Moving Hot Fluids
Through Solar Troughs


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Look at a utility-scale concentrated solar power (CSP) parabolic trough power plant and you’ll see a maze of piping.

Most of it is standard, insulated stainless steel, transporting high-temperature heat transfer fluid (HTF) from the solar field, where it is heated to thermodynamic power cycle components to produce electricity. Constantly circulated and monitored, HTF flow is critical for the plant’s efficiency.

What is unusual about piping HTF in a CSP plant is the connections to the heat collection elements (HCEs) mounted at the focal line of the parabolic troughs, known as solar collector assemblies (SCAs). These connections must accommodate both sun-tracking movements and expansion and contraction caused by fluid with a temperature that can reach as high as 400 °C.

There are three locations where HTF connections can be made to SCAs:

  • header connections between fixed hot or cold header piping and the ends of long rows of multiple SCAs
  • interconnections between two adjacent SCAs, allowing troughs to independently rotate as they track the sun
  • interconnections between the ends of each row of SCAs, connecting nearby rows together.


There is no single accepted hardware solution or design approach, as several technologies are used in many different trough and support designs.

The biggest piping challenge in HTF loops (out and back through long rows of SCAs) has been the “quality” of the connections: maintainability, reliability, and lifetime. Better hardware and new configurations are providing improved connection options, and as systems trend towards larger dimensions, new applications of traditional connectors are helping as well.

Improving Early Connections

Early plants in the 1980s used single-insulated, corrugated, flexible, stainless steel hoses as interconnects and header connects. Fatigue failures manifesting as small cracks developed in some of the hoses, leaking HTF.

Some plants used single or double implementations of flexible hoses in one area and ball joint assemblies in others.

Hot fluid leaks not only reduce system performance by changing the fluid pressure, but they increase the risk of insulation fires or auto-ignition. With risk of fire, high operation costs, and the necessity for large numbers of replacement parts, some pursued other options while improvements to flex hoses were developed.

Ball joint assemblies, which have graphite seals and both rotation and angular deflection capabilities, were chosen by those with flex hose issues. Many suppliers and spare parts were available, and seal maintenance after thousands of hours of use resulted in lower maintenance costs.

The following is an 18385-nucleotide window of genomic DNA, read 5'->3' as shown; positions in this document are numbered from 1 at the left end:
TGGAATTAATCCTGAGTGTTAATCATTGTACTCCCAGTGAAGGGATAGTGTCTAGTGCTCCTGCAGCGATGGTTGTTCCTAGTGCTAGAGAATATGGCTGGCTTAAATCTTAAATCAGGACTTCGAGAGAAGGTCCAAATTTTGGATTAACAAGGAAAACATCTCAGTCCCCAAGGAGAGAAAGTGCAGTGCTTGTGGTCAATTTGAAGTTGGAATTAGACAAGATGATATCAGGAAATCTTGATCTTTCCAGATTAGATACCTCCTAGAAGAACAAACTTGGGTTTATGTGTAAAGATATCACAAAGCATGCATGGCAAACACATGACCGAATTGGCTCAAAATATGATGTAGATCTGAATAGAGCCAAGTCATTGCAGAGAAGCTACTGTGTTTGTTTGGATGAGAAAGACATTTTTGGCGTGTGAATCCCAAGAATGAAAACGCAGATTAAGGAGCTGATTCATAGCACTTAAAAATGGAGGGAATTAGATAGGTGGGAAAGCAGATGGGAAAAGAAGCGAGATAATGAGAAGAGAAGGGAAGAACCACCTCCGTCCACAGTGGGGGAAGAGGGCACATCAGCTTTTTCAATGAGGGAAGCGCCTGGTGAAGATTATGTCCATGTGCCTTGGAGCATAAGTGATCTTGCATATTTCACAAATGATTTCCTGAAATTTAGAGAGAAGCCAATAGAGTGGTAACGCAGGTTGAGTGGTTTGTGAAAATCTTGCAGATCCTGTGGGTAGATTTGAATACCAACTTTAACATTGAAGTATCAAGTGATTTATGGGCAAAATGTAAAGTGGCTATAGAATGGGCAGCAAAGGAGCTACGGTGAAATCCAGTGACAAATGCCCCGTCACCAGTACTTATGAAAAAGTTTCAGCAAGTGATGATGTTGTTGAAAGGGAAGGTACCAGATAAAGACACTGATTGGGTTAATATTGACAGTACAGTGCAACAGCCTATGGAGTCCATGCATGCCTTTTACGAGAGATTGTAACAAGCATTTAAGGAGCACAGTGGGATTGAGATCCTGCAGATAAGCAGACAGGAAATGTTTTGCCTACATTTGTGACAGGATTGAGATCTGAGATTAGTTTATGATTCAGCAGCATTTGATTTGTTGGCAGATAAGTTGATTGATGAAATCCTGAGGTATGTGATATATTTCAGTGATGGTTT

Plants that adopted ball joint assemblies also experienced a significant reduction in pressure drop, requiring less power to circulate fluid through the loops, resulting in more power to the grid. A study indicated that switching to ball joints made larger plant sizes more feasible.

For almost a decade, ball joints were the best technology available, but during that time, development on improved flexible hoses continued, resulting in hoses with multiple layers and thermally insulated stainless steel braiding.

This resulted in improved reliability, making flexible hoses once again a viable option. Some plants used single or double implementations of flexible hoses in one area and ball joint assemblies in others.

Scaling Up: Separating Motions

The industry is trending toward longer troughs with larger HCEs and reduced space between SCAs. According to one trough designer, as trough sizes increase, the heavier, larger diameter ball joints they require are more difficult to seal and make larger collectors harder to control, which may limit their use.

Beyond a certain collector size, long, flexible hoses bend under their own weight, becoming difficult to control. Also, more linear expansion along the line of the collector increases the possibility for twisting, which is unacceptable for a hose in flexure.

This has resulted in next-generation flexible hose connection systems that now combine corrugated flex hoses with swivel joints that can absorb both the rotations of the giant troughs and axial motions.

According to one manufacturer, compared to ball joint assemblies, these new “rotation flex hose” systems impart less force into HCE tubes, have fewer seal points, and require less maintenance. They can also be installed in double “u-shaped” configurations between SCAs. Currently being used on several platforms, flexible hoses used in combination with rotary joints are viewed as viable options for long-term operation.

Expansion joint assemblies are the latest technology being applied and evaluated as interconnects. Different configurations containing one or more metallic bellows mounted on fixed pipes help dampen vibrations and absorb dimensional changes caused by thermal or mechanical movements such as axial extension and compression, lateral movements, or angular rotation.

As with most developing fields, the technologies used in parabolic CSP are evolving over time. Manufacturers will be providing the best solutions at the best prices with hopes of providing high volumes of connectors to the expanding amount of commercial projects in this area.

Debbie Sniderman is CEO of VI Ventures LLC, a technical consulting company.

There is no single accepted hardware solution or design approach, as several technologies are used in many different trough and support designs.

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August 2011

by Debbie Sniderman, ASME.org